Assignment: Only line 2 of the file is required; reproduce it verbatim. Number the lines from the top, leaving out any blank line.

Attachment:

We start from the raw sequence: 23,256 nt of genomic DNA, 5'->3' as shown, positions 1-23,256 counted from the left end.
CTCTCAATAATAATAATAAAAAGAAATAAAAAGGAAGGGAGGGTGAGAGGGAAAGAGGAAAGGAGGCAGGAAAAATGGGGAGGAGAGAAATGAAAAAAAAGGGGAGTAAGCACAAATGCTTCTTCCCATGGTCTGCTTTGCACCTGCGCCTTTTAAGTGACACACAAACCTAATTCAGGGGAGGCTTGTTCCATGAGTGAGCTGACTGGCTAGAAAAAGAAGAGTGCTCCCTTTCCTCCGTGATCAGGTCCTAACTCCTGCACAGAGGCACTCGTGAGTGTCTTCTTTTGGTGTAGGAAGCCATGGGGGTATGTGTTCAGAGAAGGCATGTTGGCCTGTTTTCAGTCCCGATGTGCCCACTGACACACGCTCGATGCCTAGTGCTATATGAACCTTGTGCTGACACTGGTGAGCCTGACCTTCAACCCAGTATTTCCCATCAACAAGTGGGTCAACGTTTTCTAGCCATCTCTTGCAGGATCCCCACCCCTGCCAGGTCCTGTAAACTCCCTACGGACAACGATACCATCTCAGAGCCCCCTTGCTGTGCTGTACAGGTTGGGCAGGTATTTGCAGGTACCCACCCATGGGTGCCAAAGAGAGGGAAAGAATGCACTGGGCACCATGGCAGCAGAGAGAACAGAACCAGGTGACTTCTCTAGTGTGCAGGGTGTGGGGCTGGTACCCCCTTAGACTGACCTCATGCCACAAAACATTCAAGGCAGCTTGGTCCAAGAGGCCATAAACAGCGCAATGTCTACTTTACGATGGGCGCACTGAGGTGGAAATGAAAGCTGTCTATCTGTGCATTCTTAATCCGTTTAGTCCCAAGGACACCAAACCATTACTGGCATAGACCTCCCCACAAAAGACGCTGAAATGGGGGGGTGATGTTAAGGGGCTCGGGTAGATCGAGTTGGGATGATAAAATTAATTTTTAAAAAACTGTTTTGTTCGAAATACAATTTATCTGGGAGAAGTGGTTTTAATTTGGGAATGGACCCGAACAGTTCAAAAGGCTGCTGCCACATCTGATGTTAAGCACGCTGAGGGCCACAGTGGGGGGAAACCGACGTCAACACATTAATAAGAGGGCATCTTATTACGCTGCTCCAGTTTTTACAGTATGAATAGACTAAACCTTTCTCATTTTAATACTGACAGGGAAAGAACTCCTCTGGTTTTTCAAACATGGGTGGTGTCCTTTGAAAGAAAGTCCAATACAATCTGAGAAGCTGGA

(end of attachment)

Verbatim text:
CTCTCAATAATAATAATAAAAAGAAATAAAAAGGAAGGGAGGGTGAGAGGGAAAGAGGAAAGGAGGCAGGAAAAATGGGGAGGAGAGAAATGAAAAAAAAGGGGAGTAAGCACAAATGCTTCTTCCCATGGTCTGCTTTGCACCTGCGCCTTTTAAGTGACACACAAACCTAATTCAGGGGAGGCTTGTTCCATGAGTGAGCTGACTGGCTAGAAAAAGAAGAGTGCTCCCTTTCCTCCGTGATCAGGTCCTAACTCCTGCACAGAGGCACTCGTGAGTGTCTTCTTTTGGTGTAGGAAGCCATGGGGGTATGTGTTCAGAGAAGGCATGTTGGCCTGTTTTCAGTCCCGATGTGCCCACTGACACACGCTCGATGCCTAGTGCTATATGAACCTTGTGCTGACACTGGTGAGCCTGACCTTCAACCCAGTATTTCCCATCAACAAGTGGGTCAACGTTTTCTAGCCATCTCTTGCAGGATCCCCACCCCTGCCAGGTCCTGTAAACTCCCTACGGACAACGATACCATCTCAGAGCCCCCTTGCTGTGCTGTACAGGTTGGGCAGGTATTTGCAGGTACCCACCCATGGGTGCCAAAGAGAGGGAAAGAATGCACTGGGCACCATGGCAGCAGAGAGAACAGAACCAGGTGACTTCTCTAGTGTGCAGGGTGTGGGGCTGGTACCCCCTTAGACTGACCTCATGCCACAAAACATTCAAGGCAGCTTGGTCCAAGAGGCCATAAACAGCGCAATGTCTACTTTACGATGGGCGCACTGAGGTGGAAATGAAAGCTGTCTATCTGTGCATTCTTAATCCGTTTAGTCCCAAGGACACCAAACCATTACTGGCATAGACCTCCCCACAAAAGACGCTGAAATGGGGGGGTGATGTTAAGGGGCTCGGGTAGATCGAGTTGGGATGATAAAATTAATTTTTAAAAAACTGTTTTGTTCGAAATACAATTTATCTGGGAGAAGTGGTTTTAATTTGGGAATGGACCCGAACAGTTCAAAAGGCTGCTGCCACATCTGATGTTAAGCACGCTGAGGGCCACAGTGGGGGGAAACCGACGTCAACACATTAATAAGAGGGCATCTTATTACGCTGCTCCAGTTTTTACAGTATGAATAGACTAAACCTTTCTCATTTTAATACTGACAGGGAAAGAACTCCTCTGGTTTTTCAAACATGGGTGGTGTCCTTTGAAAGAAAGTCCAATACAATCTGAGAAGCTGGA